It is hard to justify what has happened this week, but there is some evidence for an explanation. Examining the Egg Distance chart from The Silph Road adds some context to Deino’s rarity. Every egg category has its share of harder to hatch Pokemon. For instance, Deino has a 4% hatch rate from 10km eggs, with its shiny too! That is double its rates in the 7km eggs, but then look at some of the other 10km Pokemon.

Riolu only has a 0.7% chance to hatch from a 10km egg, and Axew has not been hatched at all! Axew has a 0% hatch rate out of 151 eggs hatched, that amount seems similar to what people were seeing at the start of Dragon Week. When Dragon Week egg rates were being developed, it is likely that the new 7km eggs would see hatch rates similar to how Pokemon Go has done their other egg rates.

Every category of eggs has their own version of Deino. Woobat has a 1.3% chance to be hatched from 2km eggs, while Buizel, Clamperl, Gothita, and Bronzor all have less than a 1% chance to be hatched from 5km eggs!

Granted, this is not a perfect comparison. The Silph Road’s hatch rates are determined by the amount of eggs they hatch and record, which is different for each type. Additionally, 2,5, and 10km eggs all have different chances to be obtained form Pokestops in the first place, and the total amount of Pokemon in each pool is larger than the 7km event pool. However, the point remains that Pokemon Go could have used their rates from other egg pools to determine what the hatch chances were going to be for Dragon Week. This explanation by no means excuses what has been done, but offers a look at how it may have been done.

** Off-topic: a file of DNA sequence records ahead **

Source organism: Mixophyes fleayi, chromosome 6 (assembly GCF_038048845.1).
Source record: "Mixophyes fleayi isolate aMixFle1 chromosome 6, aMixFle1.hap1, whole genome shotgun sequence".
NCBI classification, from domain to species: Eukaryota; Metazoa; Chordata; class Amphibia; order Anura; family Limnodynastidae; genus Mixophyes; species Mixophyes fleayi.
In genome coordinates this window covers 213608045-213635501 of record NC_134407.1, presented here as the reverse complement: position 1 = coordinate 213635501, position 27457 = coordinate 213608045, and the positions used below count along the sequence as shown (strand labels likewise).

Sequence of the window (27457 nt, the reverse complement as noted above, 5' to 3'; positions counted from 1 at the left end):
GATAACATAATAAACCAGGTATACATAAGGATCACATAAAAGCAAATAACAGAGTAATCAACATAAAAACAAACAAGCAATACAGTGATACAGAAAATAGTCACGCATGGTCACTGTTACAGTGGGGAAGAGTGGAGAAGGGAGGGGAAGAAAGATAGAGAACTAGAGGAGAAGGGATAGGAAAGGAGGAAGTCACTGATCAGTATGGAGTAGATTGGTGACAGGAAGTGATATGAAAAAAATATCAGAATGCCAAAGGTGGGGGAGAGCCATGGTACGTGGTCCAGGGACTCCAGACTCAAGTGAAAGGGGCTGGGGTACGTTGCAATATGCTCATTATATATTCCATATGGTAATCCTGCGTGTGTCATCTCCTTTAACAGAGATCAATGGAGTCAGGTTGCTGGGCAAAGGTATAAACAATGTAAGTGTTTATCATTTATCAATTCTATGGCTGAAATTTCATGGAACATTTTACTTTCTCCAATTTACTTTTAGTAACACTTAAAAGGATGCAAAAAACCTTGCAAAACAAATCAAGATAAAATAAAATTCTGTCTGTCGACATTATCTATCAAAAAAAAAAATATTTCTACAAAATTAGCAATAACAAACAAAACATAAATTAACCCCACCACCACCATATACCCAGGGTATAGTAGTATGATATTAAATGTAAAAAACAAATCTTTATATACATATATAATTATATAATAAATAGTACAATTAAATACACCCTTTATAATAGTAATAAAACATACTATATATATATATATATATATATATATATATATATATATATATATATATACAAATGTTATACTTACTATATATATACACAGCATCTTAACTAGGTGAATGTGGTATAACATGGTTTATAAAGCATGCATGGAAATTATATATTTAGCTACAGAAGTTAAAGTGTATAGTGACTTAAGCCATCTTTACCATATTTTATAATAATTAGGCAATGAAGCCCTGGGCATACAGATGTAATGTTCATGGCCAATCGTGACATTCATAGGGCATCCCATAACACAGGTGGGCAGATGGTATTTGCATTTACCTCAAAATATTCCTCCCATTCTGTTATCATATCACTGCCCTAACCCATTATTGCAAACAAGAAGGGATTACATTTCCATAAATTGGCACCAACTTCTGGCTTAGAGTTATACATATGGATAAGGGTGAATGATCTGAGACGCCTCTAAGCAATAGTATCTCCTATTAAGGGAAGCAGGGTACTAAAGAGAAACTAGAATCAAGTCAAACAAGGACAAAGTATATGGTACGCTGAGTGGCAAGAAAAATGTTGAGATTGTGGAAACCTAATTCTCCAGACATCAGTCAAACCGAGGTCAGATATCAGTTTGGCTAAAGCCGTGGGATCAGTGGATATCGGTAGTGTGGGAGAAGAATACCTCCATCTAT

What can not be explained is how Gible and Deino were shown together, implying that they would be similarly hard to find, but then making Deino much more rare. In the end, players have reason to be upset. There was a bit of false advertising, but trying to hatch Pokemon from eggs is a gamble. Its like opening up a pack of trading cards or rolling dice. What is frustrating is how Pokemon Go does not inform players what the chances are going to be beforehand. Niantic is ultimately a company trying to make money, and encouraging players to spend money on incubators to try and hatch as many eggs as possible is one way to do that. Just keep in mind for the future that what you get from eggs is random and designed to get you to spend money; some players have reported ridiculous luck at finding rare shiny Pokemon throughout the event, but many more have reported having no luck at all.

The Outrage

When Dragon Week was announced, Pokemon Go players were expecting an event that would help find the more elusive Dragon Type Pokemon, with Gible and Deino being the most sought-after. The reality was an overflow of Dratini, Seadra, Swablu, and Trapinch, with the occasional Bagon. Gible spawned occasionally in the over world, but Deino could only be hatched at unfairly low rates. To add insult to injury, Pokemon Go sent out a notification asking if players have found a Shiny Deino yet! With this notification throwing salt in the wound, memes and complaints followed.